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If your dog appears unbalanced, has strange eye movement, or makes circles with his head while on the stairs or in general, he may be experiencing dizziness. Though excited behaviors and spinning around may cause dizziness, you will know when your dog is exhibiting abnormal signs of dizziness while moving or standing still. Dizziness is most often associated with the vestibular system, which consists of the inner ear organs and nerves that provide the brain with sensory information related to gravity and physical position. Some of the common causes of dizziness may include:
Discovering the reasons for your dog’s dizziness is important as some medical conditions can be life threatening.
Dizziness occurs when there is a breakdown in the signaling between the inner ear and the brain, controlled by the vestibular system.
An ear infection can cause your dog to seem dizzy. Your dog may also scratch at his ears, shake his head, or experience redness and swelling of the ears. There are several causes for ear infections in dogs, including bacterial, fungal, or viral infections. Allergies, mites, and foreign bodies may also cause inflammation that leads to an infection in your dog. Dogs with floppy ears, such as Basset Hounds and Cocker Spaniels are more likely to get infections, and an ear infection can occur at any age; however, older dogs are more likely to suffer from infection as their immune systems weaken with age.
Head trauma to the ear, the side of the skull, and the brain can also cause your dog to be dizzy and disoriented. Head injury is a potentially life-threatening condition resulting from a concussion or contusion. Any bleeding or swelling of the ear or side of the face may indicate an accident as well.
Poisoning and Toxicity
Certain medications, such as ACE-inhibitors, can cause weakness and dizziness in your dog. The toxicity levels are mild to moderate, but this also depends on how much was given or consumed by your dog. An ACE-inhibitor medication is used to treat hypertension in both humans and dogs, but if the medication is accidentally consumed at toxic levels, it can cause hypotension in your dog.
Hypoglycemia and Diabetes
Low blood sugar, whether related to diabetes or not, occurs when there is not enough sugar in the blood to fuel blood cells and often results in dizziness, trembling, and overall weakness in your dog. Glucose, a metabolized sugar, fuels your dog’s cells, but if there is too much insulin in the body, the glucose reserves in the blood will drop to low levels. Higher amounts of insulin may occur if you give your diabetic dog too much insulin, if he skips a meal, or if he exerts himself too hard.
A hypoglycemic attack can cause your dog to become disoriented, dizzy, and possibly vomit. Hypoglycemic attacks occur more in older, obese dogs, and more frequently in female dogs that are in heat or are pregnant.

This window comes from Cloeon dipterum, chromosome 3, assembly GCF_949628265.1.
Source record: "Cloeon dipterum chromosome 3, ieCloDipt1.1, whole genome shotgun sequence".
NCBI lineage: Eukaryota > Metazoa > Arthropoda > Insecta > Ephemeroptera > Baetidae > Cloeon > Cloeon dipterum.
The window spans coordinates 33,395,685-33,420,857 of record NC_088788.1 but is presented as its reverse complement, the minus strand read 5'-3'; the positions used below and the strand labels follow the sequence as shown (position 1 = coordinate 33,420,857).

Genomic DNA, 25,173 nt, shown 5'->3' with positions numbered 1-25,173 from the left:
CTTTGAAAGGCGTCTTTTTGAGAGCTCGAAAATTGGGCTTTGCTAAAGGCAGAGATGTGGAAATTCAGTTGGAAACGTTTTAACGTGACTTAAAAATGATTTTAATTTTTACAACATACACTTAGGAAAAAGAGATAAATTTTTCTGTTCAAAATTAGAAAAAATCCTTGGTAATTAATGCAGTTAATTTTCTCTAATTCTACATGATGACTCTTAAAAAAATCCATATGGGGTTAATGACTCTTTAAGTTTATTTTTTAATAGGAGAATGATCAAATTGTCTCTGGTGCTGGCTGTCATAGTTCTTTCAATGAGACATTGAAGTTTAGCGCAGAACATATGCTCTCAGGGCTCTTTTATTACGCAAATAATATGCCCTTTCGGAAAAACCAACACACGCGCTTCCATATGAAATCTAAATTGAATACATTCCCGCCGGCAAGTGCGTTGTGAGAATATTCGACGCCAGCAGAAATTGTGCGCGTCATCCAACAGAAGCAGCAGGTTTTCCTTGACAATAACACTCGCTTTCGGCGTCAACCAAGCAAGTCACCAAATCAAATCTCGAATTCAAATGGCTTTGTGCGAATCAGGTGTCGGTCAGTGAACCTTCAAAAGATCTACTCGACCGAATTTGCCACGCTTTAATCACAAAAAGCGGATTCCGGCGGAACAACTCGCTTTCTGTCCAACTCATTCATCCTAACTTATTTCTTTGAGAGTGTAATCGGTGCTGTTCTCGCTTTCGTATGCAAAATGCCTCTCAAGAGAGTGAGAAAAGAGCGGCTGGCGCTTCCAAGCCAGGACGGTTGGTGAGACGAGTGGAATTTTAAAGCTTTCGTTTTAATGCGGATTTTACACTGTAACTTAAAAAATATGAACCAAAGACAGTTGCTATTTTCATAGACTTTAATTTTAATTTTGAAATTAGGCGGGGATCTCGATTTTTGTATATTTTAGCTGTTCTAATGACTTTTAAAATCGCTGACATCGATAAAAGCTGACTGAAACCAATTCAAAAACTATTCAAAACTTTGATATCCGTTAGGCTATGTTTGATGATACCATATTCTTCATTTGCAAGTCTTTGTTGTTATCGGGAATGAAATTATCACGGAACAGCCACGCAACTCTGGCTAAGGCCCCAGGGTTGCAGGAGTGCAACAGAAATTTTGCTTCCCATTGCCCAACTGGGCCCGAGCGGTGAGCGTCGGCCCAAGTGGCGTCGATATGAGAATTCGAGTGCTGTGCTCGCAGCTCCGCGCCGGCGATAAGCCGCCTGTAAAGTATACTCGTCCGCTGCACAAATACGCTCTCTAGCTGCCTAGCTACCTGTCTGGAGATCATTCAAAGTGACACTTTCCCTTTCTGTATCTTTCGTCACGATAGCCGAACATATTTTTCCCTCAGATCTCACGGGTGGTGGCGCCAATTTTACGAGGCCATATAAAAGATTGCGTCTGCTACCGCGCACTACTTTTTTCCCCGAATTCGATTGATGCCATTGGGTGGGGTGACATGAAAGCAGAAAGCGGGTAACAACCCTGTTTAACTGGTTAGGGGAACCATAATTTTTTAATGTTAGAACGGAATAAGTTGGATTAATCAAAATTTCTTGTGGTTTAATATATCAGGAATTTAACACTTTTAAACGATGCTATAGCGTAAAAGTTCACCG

If you notice your dog appears dizzy and disoriented while on stairs, getting up, or moving around, you want to look for other signs and symptoms. There are several reasons for a dizzy dog, but most reasons deal with the vestibular system so check for any injury, swelling, redness, or odor from your dog’s ear. If he appears in any pain or you find signs of infection or trauma, see your veterinarian immediately.
Your veterinarian will perform a full examination including examining the ear canal. If an ear infection is diagnosed, treatment will depend upon the type of infection. Antibiotics, antifungals, or anti-parasitic medications are prescribed and possibly a steroid to help with the inflammation.
An obvious head injury might include bleeding, and you need to get your dog to emergency right away. Applying direct pressure to the wound will slow down the bleeding. Using a water or saline solution-soaked compress on the wound will also prevent infection while transporting your dog to an emergency clinic.
If your dog’s dizziness is related to dropping glucose levels, you can start with rubbing corn syrup on your dog’s gums. If the hypoglycemic attack is severe enough, your veterinarian may administer fluid therapy containing dextrose. The clinic will re-test your dog’s blood sugar levels, monitor his progress for several hours, and release him to your care with explicit instructions to prevent a future attack.
Many of the common causes of ear infections that might lead to dizziness can be avoided by making sure your dog’s ears are clean. Your dog uses his paws to clean his ears so making sure his paws are clean and free of potential foreign bodies should not be overlooked when caring for him.
Dogs can suffer head and ear trauma when fighting with other dogs. Try to keep your dog away from stray, aggressive, or unfamiliar dogs to reduce his chances of sustaining an injury in a fight. Similarly, many dogs injure their heads in vehicular accidents. Keeping your dog on a leash and away from cars while outside is the best measure you can take to prevent a vehicular accident.
As your dog ages, his insulin-glucose balancing functions may start to fail. To prevent a hypoglycemic attack in your dog, be sure to keep him a regular diet and give him regular exercise to prevent obesity. However, try not to let your older dog exert himself too greatly as over-exertion may lead to a hypoglycemic attack. Your dog is not able to self-medicate with juice or crackers when he feels his blood sugar dropping so you must watch for the early signs of an attack and act as indicated by your veterinarian.
Treatment cost will vary depending on the underlying cause of your dog’s dizziness. For example, an ear infection costs around $450 to treat whereas hypoglycemia may cost as much as $4,000 to treat.
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